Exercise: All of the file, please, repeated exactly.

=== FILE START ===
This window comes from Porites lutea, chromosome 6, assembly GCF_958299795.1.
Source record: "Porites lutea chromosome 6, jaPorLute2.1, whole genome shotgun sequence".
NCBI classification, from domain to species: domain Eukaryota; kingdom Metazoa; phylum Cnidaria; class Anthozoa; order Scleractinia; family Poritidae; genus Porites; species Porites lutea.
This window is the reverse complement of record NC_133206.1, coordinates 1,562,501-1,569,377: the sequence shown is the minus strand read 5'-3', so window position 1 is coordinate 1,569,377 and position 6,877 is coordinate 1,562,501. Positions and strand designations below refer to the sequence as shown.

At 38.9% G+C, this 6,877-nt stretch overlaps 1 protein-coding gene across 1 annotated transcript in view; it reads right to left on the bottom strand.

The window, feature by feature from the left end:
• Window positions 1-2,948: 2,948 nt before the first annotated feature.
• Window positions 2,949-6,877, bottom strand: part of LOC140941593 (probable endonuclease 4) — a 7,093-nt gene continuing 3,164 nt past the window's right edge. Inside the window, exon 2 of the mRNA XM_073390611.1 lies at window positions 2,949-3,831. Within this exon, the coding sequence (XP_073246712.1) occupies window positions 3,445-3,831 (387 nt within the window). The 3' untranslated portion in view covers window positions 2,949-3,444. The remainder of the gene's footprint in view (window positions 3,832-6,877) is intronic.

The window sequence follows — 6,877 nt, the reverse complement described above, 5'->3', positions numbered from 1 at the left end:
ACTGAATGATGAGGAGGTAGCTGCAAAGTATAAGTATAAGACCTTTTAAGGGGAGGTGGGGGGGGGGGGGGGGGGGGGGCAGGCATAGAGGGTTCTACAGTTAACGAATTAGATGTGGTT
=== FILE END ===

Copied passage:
This window comes from Porites lutea, chromosome 6, assembly GCF_958299795.1.
Source record: "Porites lutea chromosome 6, jaPorLute2.1, whole genome shotgun sequence".
NCBI classification, from domain to species: domain Eukaryota; kingdom Metazoa; phylum Cnidaria; class Anthozoa; order Scleractinia; family Poritidae; genus Porites; species Porites lutea.
This window is the reverse complement of record NC_133206.1, coordinates 1,562,501-1,569,377: the sequence shown is the minus strand read 5'-3', so window position 1 is coordinate 1,569,377 and position 6,877 is coordinate 1,562,501. Positions and strand designations below refer to the sequence as shown.

At 38.9% G+C, this 6,877-nt stretch overlaps 1 protein-coding gene across 1 annotated transcript in view; it reads right to left on the bottom strand.

The window, feature by feature from the left end:
• Window positions 1-2,948: 2,948 nt before the first annotated feature.
• Window positions 2,949-6,877, bottom strand: part of LOC140941593 (probable endonuclease 4) — a 7,093-nt gene continuing 3,164 nt past the window's right edge. Inside the window, exon 2 of the mRNA XM_073390611.1 lies at window positions 2,949-3,831. Within this exon, the coding sequence (XP_073246712.1) occupies window positions 3,445-3,831 (387 nt within the window). The 3' untranslated portion in view covers window positions 2,949-3,444. The remainder of the gene's footprint in view (window positions 3,832-6,877) is intronic.

The window sequence follows — 6,877 nt, the reverse complement described above, 5'->3', positions numbered from 1 at the left end:
ACTGAATGATGAGGAGGTAGCTGCAAAGTATAAGTATAAGACCTTTTAAGGGGAGGTGGGGGGGGGGGGGGGGGGGGGGCAGGCATAGAGGGTTCTACAGTTAACGAATTAGATGTGGTT